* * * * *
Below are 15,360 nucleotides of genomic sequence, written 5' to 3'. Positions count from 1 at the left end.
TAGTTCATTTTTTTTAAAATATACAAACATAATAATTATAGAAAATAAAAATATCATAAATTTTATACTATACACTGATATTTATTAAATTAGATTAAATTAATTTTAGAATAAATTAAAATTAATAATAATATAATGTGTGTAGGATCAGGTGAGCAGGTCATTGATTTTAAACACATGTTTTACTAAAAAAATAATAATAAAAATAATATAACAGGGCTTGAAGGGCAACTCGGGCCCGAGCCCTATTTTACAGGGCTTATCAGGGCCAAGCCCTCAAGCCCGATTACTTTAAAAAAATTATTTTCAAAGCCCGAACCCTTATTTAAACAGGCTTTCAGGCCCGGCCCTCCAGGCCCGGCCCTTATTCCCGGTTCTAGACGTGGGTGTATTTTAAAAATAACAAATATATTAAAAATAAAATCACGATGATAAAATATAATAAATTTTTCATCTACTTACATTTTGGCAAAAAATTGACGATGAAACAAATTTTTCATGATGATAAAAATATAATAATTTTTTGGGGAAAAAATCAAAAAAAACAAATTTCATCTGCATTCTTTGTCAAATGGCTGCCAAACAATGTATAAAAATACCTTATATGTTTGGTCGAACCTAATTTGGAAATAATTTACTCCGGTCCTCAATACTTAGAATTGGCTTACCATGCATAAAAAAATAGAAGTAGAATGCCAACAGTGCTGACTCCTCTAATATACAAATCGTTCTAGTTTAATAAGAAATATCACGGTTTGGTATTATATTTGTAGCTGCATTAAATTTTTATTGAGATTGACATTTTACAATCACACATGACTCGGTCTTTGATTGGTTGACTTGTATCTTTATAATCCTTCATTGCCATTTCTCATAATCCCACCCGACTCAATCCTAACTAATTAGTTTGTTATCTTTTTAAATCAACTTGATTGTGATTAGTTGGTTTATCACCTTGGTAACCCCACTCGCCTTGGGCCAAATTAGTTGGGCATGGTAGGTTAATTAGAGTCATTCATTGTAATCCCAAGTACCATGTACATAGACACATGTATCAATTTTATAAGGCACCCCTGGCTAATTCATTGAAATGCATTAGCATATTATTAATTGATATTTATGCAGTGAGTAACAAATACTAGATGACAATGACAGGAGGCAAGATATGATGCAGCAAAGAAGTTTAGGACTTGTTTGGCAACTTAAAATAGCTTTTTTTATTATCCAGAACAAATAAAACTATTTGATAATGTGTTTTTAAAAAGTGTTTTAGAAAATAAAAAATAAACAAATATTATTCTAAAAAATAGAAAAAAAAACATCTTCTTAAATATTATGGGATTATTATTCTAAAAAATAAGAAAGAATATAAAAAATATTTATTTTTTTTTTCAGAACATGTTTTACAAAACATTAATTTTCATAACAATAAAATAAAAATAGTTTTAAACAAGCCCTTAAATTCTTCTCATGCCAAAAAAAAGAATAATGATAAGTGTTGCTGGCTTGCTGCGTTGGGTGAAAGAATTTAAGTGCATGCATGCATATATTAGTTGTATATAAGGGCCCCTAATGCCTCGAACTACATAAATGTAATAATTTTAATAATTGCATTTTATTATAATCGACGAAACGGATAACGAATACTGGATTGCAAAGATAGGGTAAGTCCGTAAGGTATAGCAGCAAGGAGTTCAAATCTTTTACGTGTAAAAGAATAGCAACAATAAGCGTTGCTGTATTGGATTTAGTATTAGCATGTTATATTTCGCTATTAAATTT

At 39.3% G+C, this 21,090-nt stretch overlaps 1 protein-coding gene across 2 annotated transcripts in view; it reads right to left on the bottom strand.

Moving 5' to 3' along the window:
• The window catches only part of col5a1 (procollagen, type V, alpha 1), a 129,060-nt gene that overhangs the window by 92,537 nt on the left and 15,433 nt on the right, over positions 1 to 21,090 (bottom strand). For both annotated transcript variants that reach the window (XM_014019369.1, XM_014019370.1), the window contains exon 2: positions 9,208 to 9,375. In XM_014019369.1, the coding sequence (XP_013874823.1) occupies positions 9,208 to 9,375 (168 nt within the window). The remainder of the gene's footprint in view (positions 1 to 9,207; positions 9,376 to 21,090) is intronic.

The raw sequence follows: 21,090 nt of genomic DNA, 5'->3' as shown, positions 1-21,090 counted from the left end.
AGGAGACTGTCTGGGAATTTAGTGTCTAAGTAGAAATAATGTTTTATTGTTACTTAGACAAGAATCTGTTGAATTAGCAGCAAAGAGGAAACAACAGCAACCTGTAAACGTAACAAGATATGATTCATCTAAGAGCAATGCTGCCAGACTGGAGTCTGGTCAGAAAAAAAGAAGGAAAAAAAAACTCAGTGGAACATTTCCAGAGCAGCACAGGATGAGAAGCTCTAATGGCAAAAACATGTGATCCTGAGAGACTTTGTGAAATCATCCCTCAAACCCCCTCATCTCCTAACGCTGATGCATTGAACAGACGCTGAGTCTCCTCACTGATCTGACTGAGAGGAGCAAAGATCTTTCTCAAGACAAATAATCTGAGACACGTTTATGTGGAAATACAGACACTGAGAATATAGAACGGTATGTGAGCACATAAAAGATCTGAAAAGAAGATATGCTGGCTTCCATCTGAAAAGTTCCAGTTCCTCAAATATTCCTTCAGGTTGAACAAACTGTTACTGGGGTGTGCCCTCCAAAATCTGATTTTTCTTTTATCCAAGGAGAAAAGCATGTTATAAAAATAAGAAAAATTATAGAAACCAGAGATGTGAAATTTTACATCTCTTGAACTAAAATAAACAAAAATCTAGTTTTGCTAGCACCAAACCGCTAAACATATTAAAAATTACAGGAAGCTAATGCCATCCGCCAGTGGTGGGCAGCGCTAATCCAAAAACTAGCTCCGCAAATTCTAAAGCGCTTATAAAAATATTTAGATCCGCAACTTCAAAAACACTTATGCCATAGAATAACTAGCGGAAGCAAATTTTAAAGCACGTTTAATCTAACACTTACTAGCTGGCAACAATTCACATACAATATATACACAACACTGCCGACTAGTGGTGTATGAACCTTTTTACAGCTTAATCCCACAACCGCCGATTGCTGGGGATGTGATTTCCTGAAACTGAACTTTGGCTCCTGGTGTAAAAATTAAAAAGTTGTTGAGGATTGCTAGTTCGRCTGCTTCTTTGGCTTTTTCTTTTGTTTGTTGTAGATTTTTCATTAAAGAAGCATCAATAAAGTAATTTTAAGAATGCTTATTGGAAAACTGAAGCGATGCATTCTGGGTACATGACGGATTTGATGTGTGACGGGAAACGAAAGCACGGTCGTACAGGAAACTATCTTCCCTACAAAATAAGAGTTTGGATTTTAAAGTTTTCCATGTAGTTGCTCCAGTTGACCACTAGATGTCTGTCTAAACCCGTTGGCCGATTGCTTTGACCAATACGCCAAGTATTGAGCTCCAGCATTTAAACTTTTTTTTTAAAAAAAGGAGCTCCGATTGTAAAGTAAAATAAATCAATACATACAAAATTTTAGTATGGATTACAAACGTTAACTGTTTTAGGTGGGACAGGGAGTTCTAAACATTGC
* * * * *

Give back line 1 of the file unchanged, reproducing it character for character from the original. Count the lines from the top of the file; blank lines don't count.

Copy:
Below are 15,360 nucleotides of genomic sequence, written 5' to 3'. Positions count from 1 at the left end.